The British energy regulator has announced its intention to better protect customers who pay their bills by direct debit.
Ofgem has accused some companies of using customers’ accumulated credit as an “interest-free corporate credit card”.
The proposals include tougher rules on the level of direct debits providers can charge to “ensure that credit balances do not become excessive”.
Ofgem also wants to protect credit balances in the event of supplier default so that costs are not borne by customers.
This follows a series of high-profile shutdowns linked to high wholesale oil and gas prices, made worse by the war in Ukraine.
Around 30 energy companies have gone out of business in the UK since August last year, including Bulb which had 1.7 million customers.
Ofgem said it wanted to “prevent the kind of energy supplier failures we saw last year and better protect consumers’ money in the event of failure”.
Ofgem added that the closures were “causing unfair and unnecessary costs and worries for consumers”, as thousands of people raced to see who would fill the void left by their supplier.
Improving the financial health of energy suppliers over the autumn and winter would help reduce the risk of default, Ofgem added.
The cost of moving customers to new suppliers since September 2021, including purchasing additional short-term gas when prices were at record highs, as well as replacing lost customer credit balances and levy payments greens, was £94 per household, according to the regulator.
Under the current rules, the new supplier does not obtain credit balances from the failing supplier’s customers, so the costs of replacing those balances are shared among all customer invoices.
The new plans, which have yet to be finalized through consultation, would mean energy companies would have to protect their customers’ money in the event of bankruptcy and transfer funds from accounts payable to the replacement supplier.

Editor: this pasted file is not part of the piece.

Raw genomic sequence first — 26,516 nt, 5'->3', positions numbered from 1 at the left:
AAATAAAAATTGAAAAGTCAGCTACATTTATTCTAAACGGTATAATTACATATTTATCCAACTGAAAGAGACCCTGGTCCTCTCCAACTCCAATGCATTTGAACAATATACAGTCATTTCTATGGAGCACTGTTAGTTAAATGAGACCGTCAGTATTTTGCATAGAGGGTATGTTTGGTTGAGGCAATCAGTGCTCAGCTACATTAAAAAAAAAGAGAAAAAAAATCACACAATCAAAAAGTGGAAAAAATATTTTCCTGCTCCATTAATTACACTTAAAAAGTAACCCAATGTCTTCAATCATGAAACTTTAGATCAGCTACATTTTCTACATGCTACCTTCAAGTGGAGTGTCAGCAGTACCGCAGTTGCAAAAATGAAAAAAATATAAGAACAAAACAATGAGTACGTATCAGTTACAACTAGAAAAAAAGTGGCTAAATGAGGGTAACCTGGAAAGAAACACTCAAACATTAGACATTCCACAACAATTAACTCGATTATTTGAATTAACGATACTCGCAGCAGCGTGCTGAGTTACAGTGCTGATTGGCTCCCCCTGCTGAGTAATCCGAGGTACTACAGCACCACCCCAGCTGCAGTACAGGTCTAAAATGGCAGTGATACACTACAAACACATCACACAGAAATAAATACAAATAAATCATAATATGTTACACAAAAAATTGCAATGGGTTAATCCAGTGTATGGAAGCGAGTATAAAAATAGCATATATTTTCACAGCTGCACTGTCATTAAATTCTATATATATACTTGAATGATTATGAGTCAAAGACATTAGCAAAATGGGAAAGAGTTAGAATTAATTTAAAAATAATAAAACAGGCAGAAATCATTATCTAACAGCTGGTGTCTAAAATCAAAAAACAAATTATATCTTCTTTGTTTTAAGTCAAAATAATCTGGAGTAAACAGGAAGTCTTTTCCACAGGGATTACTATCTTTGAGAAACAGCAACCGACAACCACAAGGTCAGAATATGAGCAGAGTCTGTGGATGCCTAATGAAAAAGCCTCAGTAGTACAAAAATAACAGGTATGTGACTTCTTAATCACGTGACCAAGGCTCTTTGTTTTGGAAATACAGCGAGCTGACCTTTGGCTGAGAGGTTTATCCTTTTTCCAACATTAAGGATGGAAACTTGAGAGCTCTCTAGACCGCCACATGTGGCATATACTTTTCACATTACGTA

Ofgem said it hoped the measures would stop “risky behavior” by energy companies.
Jonathan Brearley, chief executive of Ofgem, said: “Today’s proposals will ensure that customers’ hard-earned money is properly protected, so that a business has to foot the bill if it fails, rather consumers don’t foot the bill.”
He told the BBC that “no doubt” some companies were using credit balances in ways they should not have had last winter.
“We want to tighten up those rules to make sure that doesn’t happen,” he added.
Millions of domestic gas and electricity customers cover their bills with the same direct debit each month.
When they have paid for more energy than they have actually consumed, a credit balance accumulates.
Thirty companies went bankrupt last year. Their customers were automatically transferred to new suppliers.
But, while their credit balances were honored, the cost of doing so was covered by increasing everyone’s bill.
Today, Ofgem is proposing that companies hold more capital so that credit balances are better protected, and that the tab is not supported by all bill payers if this supplier collapses.
High credit balances have been a source of long-term frustration for customers, many of whom feel they are simply giving a free loan to their supplier.
The regulator says these proposals should prevent the accumulation of excessive overpayments.
Citizens Advice said it was correct for Ofgem to tighten rules which have until now left customers to bear the cost of business failures.
“Ofgem has already allowed energy suppliers to use risky business models. We are pleased that it has heeded our warnings and is taking the necessary steps to address some of the root causes of these issues,” said Gillian Cooper, the charity’s energy manager. Politics.
Chris O’Shea, chief executive of Centrica – the owner of British Gas, said his company had already voluntarily isolated customer credit balances and said regulation needed to be faster.
“We welcome this consultation but are concerned about the time it will take to make the necessary changes and urge Ofgem to work with greater urgency to fully protect customers and avoid the events of the last year do not happen again,” he said. .
The proposals mark the next step in Ofgem’s wider plan to tackle power outages, which already includes tougher entry requirements for new suppliers and carrying out regular ‘stress tests’ – to s’ ensure businesses are financially able to operate.
Oil and gas prices have soared in recent months, fueled by the lifting of lockdowns and the war in Ukraine.
Food and fuel costs are also rising, with consumer prices rising at their fastest rate in 40 years.
The typical UK energy bill set to see a further £800 increase in Octoberwhen the energy price cap – the maximum price suppliers can charge customers in England, Scotland and Wales – rises again.